ERIC Educational Resources Information Center

    Zovkic, Iva B.; Guzman-Karlsson, Mikael C.; Sweatt, J. David

    2013-01-01

    Understanding the cellular and molecular mechanisms underlying the formation and maintenance of memories is a central goal of the neuroscience community. It is well regarded that an organism's ability to lastingly adapt its behavior in response to a transient environmental stimulus relies on the central nervous system's capability for structural…

  20. A Randomized Controlled Trial of Self-Directed versus Therapist-Directed Cognitive-Behavioral Therapy for Obsessive-Compulsive Disorder Patients with Prior Medication Trials

    ERIC Educational Resources Information Center

    Tolin, David F.; Hannan, Scott; Maltby, Nicholas; Diefenbach, Gretchen J.; Worhunsky, Patrick; Brady, Robert E.

    2007-01-01

    Cognitive-behavioral therapy incorporating exposure and response prevention (ERP) is widely considered a first-line psychosocial treatment for patients with obsessive-compulsive disorder (OCD). However, a number of obstacles prevent many patients from receiving this treatment, and self-administered ERP may be a useful alternative or adjunct.…

  1. Factors Influencing Army Maintenance

    DTIC Science & Technology

    1989-01-01

    ARI Research Note 89-11 (N 00 Factors Influencing Army Maintenance LOloD Debra C. Evans and J. Thomas Roth Applied Science Associates, Inc. for...1.2.7 .2.7.C.1 11. TITLE (Include Security ClassifIcarIon) Factors Influencing Army Maintenance i2. FERSONAL AuTtiOR(S) Evans, Debra C., and Roth, J...y • ’ Factors and variables that influence maintenance for systems and related manpower, per- sonnel, and training (MPT) characteristics were

  2. Relating use of effective responsive, structure, and non-directive control vegetable parenting practices to subscales from the Model of Goal Directed Behavior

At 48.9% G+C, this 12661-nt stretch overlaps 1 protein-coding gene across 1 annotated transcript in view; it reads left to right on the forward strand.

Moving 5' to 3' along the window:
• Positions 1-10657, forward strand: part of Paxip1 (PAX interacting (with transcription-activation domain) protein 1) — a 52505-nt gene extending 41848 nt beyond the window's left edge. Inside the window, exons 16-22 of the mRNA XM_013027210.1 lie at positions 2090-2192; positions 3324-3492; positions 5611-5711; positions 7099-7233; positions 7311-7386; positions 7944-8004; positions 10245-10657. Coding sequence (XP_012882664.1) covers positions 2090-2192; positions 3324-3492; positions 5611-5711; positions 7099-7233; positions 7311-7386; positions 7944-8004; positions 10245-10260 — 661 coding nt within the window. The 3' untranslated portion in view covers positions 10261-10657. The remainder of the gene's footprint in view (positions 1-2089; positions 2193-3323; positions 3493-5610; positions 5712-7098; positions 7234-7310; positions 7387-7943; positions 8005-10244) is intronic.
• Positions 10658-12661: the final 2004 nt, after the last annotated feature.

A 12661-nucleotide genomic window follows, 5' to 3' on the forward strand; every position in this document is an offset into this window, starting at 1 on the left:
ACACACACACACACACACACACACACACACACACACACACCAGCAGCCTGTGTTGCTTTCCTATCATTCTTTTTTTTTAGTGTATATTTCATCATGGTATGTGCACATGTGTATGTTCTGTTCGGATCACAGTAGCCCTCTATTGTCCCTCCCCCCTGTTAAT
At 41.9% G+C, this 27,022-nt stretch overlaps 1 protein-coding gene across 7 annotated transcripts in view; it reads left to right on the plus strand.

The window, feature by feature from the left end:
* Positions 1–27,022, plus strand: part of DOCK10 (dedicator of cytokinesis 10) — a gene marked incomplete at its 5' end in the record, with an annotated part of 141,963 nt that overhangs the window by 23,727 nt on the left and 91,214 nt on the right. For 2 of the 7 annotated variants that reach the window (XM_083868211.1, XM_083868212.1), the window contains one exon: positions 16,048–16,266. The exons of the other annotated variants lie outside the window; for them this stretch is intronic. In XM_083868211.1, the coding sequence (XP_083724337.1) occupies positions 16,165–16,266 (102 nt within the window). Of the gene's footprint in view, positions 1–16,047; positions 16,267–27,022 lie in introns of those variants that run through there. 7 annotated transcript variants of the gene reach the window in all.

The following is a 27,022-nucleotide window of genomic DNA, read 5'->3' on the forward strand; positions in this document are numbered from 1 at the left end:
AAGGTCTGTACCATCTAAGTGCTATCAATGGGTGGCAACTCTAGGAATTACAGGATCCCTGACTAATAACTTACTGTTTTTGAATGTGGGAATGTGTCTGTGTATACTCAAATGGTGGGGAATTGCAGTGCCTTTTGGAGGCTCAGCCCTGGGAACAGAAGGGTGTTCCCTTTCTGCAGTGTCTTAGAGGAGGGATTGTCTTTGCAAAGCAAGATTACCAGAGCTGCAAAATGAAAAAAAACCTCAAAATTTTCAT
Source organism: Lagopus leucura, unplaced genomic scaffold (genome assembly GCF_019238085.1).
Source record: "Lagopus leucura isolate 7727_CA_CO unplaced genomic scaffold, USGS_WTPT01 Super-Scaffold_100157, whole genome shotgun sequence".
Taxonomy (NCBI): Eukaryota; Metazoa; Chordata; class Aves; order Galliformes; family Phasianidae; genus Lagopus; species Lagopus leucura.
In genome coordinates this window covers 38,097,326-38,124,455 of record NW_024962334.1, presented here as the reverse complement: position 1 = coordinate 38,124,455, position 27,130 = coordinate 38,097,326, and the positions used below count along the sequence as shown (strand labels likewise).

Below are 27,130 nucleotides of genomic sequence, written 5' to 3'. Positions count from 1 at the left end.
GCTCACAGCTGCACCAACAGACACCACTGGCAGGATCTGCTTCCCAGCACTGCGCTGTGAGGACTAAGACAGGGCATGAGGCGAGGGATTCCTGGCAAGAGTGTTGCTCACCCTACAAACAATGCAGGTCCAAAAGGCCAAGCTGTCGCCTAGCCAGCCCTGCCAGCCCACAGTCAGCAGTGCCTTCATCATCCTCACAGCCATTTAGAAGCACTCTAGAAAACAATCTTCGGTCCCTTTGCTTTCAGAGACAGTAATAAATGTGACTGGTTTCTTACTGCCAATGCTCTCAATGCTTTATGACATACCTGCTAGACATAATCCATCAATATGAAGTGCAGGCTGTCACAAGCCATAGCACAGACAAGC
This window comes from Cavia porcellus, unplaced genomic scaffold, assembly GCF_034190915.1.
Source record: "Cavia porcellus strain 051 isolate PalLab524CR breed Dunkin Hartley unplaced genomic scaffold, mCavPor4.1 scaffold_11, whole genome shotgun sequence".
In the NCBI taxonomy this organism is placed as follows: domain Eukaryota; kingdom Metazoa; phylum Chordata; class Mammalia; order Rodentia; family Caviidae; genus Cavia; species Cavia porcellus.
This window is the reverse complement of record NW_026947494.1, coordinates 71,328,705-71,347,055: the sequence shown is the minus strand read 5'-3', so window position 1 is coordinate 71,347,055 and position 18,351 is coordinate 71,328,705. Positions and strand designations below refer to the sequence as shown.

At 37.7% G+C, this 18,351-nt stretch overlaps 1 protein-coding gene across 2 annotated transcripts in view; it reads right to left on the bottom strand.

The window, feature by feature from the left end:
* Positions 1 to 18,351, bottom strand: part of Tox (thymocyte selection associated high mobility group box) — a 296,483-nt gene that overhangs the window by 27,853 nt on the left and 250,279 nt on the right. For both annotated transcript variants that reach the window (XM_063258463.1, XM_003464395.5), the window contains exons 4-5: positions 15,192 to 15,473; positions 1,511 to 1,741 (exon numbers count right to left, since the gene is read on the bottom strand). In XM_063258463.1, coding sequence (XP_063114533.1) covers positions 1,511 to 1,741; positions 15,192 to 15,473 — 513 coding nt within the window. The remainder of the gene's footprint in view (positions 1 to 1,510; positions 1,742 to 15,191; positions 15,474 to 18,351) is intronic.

Technology Transfer Automated Retrieval System (TEKTRAN)

    Parents may positively influence children's vegetable consumption through effective vegetable parenting practices (VPP). Research has demonstrated three dimensions of effective VPP: Effective Responsiveness, Structure, and Non-Directive Control, but there is limited research investigating each separ...

  3. Woodwind Instrument Maintenance.

    ERIC Educational Resources Information Center

    Sperl, Gary

    1980-01-01

    The author presents a simple maintenance program for woodwind instruments which includes the care of tendon corks, the need for oiling keys, and methods of preventing cracks in woodwind instruments. (KC)

  4. Care and Maintenance.

    ERIC Educational Resources Information Center

    Hampton, Carolyn H.; Hampton, Carol D.

    1979-01-01

    The classroom care and maintenance of terrestrial isopods is described. Includes illustrations of isopod external anatomy, a potato trap for collecting isopods, and a constructed habitat for raising isopods. (MA)

  5. Carpet Maintenance Guide.

    ERIC Educational Resources Information Center

    Griffin, William R.

    1999-01-01

    Discusses ways to make carpet maintenance in schools easier and effective for keeping carpeted areas in schools attractive and long lasting. Covers cleaning tips for basic spills, ideas for staying on top of stains, and suggestions for eliminating odors. (GR)

  6. Automating Preventive Maintenance.

    ERIC Educational Resources Information Center

    Oshier, Michael J.

    1984-01-01

    Describes the following aspects of the State University of New York-Brockport's preventive maintenance computerization project: (1) software selection, (2) project implementation; and (3) problems and benefits of the system. (MCG)

  7. Automated preventive maintenance program

    NASA Technical Reports Server (NTRS)

    Cea, E. J.; Grieger, T. H.

    1971-01-01

    Maintenance program which is concise and inexpensive to operate adapts to almost any system that has a FORTRAN compiler. Program operates on a stored data base with an output consisting of scheduling information and various management reports.

  8. Timpani Repair and Maintenance.

    ERIC Educational Resources Information Center

    Combs, F. Michael

    1980-01-01

    Rather than focusing on specific brands of timpani, these guidelines for repair cover mechanical problems of a general nature: pedals, dents, unclear tone, and squeaking. Preventive maintenance is discussed. (Author/SJL)

  9. A Review of Research on Direct-Care Staff Data Collection Regarding the Severity and Function of Challenging Behavior in Individuals with Intellectual and Developmental Disabilities

    ERIC Educational Resources Information Center

    Madsen, Emily K.; Peck, Janelle A.; Valdovinos, Maria G.

    2016-01-01

    In working with individuals with intellectual and developmental disabilities (IDDs), it is direct care staff who are often required to collect data on individuals' behavior which is used as the basis for implementation of empirically based approaches for intervention and treatment. Due to limited resources, indirect and descriptive measures of…